By Jared Chausow
By Katie Toth
By Elizabeth Flock
By Albert Samaha
By Anna Merlan
By Jon Campbell
By Jon Campbell
By Albert Samaha
Following the publication of Andrew Friedman's feature article about my arrest for selling medical marijuana ["Sacrificial Lamb," March 6], my congregation, my family, and I were deluged by well-wishers. People who learned for the first time of my plight, as well as individuals who were personally helped by my work in the past, called, visited, and sent letters of support.
I greatly appreciate the words of encouragement and want to publicly thank everyone who has been sympathetic to my case. Those who wish to contribute more substantially may send a donation to the "Ezra L." Legal Defense Fund at 1571 45th Street, Brooklyn, New York, 11219.
May the Almighty, who "heals the sick" and "frees the chained," bless us all with love, kindness, and mercy.
Even if I agree that marijuana actually has medical applications, I still have questions regarding the behavior of Rabbi Yitzchak Fried. For openers, where does the rabbi get his weed? Also, what qualifications does he have to screen his clients and assure the community that he is not supplying drugs to young users? More important, why sell marijuana at all if his objective is to "relieve" the pain and suffering of heroin addicts? Finally, given that certain governments have legalized a lesser-strength marijuana for addicts and medical patientsa kind of marijuana light, if you willwhy was the rabbi selling regular-strength shit?
Christopher A. Assad
FRIED AT LAST
Having read Andrew Friedman's story on the arrest of Rabbi Yitzchak Fried, I am shocked that this poor man of G*d was victimized by the drug war. I am glad that I left New York City many years ago. I now live in the San Francisco Bay Area, where the voters have legalized medical pot and pot laws are seldom enforced. It is time to stand up against government oppressionthere is no "drug war," just a war on the American people. Free Rabbi Fried! Legalize medical pot now!
CUTTING IT CLOSE
I applaud Ward Harkavy for the article about the fellow in Arkansas castrated by Clinton cronies ["The Castration of Wayne DuMond," March 13]. I have been sick at heart for the last eight years, not so much over President Clinton as over the failure of the mainstream media to report events such as this. As Harkavy points out, DuMond was not only systematically refused justice, he also had his genitals mutilated and his home burned down.
I have one question, however: Will we only learn about Senator Hillary Clinton's true ideology and behavior after she leaves public office, or will courageous publications like the Voice start to tell us the truth now, before it's too late?
It was troubling to learn that Peter Noel ["If I Must Die," February 27] was collaborating on a book with Khallid Abdul Muhammad, a man who not only called Jews "bloodsuckers" (as Noel notes), but who also defended Hitler and the Holocaust in a 1993 speech given at Kean College in New Jersey. Noel is only one among a number of progressive blacks who have been all too eager to praise Muhammad both before and after his death and discount the fact that he willingly defended and rationalized genocide. Do progressive blacks think they ought to overlook this aspect of Muhammad's persona because he was a "brother"?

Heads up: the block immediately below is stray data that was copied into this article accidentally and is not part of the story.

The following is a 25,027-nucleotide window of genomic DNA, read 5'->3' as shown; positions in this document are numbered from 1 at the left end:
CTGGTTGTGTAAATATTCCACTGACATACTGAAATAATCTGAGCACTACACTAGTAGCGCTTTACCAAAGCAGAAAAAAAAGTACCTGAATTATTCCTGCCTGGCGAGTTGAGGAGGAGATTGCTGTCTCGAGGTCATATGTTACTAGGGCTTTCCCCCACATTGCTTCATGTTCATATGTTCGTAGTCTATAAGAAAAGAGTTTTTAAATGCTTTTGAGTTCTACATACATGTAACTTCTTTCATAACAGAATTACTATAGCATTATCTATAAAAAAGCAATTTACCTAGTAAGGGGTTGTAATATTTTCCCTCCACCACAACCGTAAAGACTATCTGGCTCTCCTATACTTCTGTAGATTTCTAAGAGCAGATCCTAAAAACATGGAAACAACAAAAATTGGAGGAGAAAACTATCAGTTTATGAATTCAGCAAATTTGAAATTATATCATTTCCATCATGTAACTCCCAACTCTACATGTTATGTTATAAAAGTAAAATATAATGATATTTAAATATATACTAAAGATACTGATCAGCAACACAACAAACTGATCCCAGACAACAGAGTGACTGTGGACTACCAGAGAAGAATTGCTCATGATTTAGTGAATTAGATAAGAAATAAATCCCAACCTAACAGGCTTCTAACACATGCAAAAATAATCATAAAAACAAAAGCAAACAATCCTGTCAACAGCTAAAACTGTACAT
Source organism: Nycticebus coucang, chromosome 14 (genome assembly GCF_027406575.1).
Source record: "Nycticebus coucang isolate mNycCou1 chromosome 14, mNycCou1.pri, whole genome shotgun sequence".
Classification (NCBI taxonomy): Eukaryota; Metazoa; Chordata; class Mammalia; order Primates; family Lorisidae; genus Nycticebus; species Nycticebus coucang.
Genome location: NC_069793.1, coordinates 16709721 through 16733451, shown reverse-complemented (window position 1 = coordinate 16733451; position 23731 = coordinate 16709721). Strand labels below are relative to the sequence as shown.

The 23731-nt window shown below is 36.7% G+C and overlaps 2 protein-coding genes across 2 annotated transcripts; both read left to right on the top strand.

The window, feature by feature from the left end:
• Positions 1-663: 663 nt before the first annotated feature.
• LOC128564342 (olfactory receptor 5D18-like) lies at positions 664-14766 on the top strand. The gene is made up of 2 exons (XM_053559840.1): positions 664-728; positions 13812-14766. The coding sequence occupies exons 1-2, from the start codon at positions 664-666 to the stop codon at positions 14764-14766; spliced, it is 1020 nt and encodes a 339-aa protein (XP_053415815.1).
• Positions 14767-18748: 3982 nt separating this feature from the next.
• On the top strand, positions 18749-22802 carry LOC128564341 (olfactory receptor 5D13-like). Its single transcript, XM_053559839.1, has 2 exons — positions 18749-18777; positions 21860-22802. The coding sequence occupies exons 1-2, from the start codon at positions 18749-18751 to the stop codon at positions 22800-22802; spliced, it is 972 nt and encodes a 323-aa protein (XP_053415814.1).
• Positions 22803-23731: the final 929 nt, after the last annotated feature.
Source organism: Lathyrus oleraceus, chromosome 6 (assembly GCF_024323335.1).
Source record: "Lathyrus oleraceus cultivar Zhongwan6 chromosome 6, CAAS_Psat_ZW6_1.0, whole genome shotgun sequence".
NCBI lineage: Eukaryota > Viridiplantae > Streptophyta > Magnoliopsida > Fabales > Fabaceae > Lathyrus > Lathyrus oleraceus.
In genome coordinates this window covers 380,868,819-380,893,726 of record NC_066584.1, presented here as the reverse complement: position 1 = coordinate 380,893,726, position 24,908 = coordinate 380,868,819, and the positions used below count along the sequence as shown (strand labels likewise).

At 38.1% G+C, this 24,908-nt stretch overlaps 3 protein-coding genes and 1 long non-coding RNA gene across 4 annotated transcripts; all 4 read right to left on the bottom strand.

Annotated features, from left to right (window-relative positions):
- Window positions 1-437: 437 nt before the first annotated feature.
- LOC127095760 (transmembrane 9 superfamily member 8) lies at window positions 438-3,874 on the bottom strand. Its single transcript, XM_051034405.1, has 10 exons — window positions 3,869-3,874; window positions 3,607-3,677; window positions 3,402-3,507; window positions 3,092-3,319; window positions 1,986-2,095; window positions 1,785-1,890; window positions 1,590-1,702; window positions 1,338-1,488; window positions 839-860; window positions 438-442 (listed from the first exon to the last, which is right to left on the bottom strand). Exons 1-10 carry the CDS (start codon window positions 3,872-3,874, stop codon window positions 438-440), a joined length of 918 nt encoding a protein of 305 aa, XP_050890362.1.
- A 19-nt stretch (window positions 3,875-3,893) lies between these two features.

In contrast to the moral myopia of many progressive blacks (and whites), Minister Louis Farrakhan's decisive public rebuke of Muhammad was an exemplary act of leadership. Is there any doubt that if the Reverend Martin Luther King Jr. and Malcolm X were alive both would have decried Muhammad as a reactionary whose attitude toward other minorities was an insult to our common humanity, and a potentially corrupting influence on the spiritual identity and dignity of African American people?
Re Peter Noel's "If I Must Die": It is my belief that Khallid Muhammad was assassinated from within his organization by government agents. Given the type of man that Muhammad was, the threat that he posed to the government, and the circumstances surrounding his death, I find it very ironic that his organization conducted no public investigation of possible political foul play. To further support my theory, note that when activist-attorney Alton Maddox and researcher Steve Cokley appeared on Al Sharpton's Sharp Talk radio program and suggested the possibility that Muhammad died from unnatural causes, Muhammad's organization uninvited them from the funeral.
B. S. Najieb
Richard Goldstein's insightful piece "Diagnosis: Artist" [February 27] seemed to miss one salient point about the portrayal of artists in movies: People like Reinaldo Arenas and Jackson Pollock make excellent film fodder precisely because they are larger-than-life characters. If they had only gone through the usual years of dues-paying leading up to eventual success, who would bother to script a movie about their lives?
Their excesses make their stories worth telling and, as Goldstein points out, seem to be justified by their art. The art and entertainment industry is sadly littered with failures and loons, but the ones who manage to make a mark with their work and make the tabloids are going to be the ones who are canonized on celluloid. As such, a script about Mark Rothko isn't going to be as sought after as a script about Salvador Dalí. The unfortunate consequence may be that the general moviegoing public is going to have greater regard for these extravagant artists over ones who are "boring."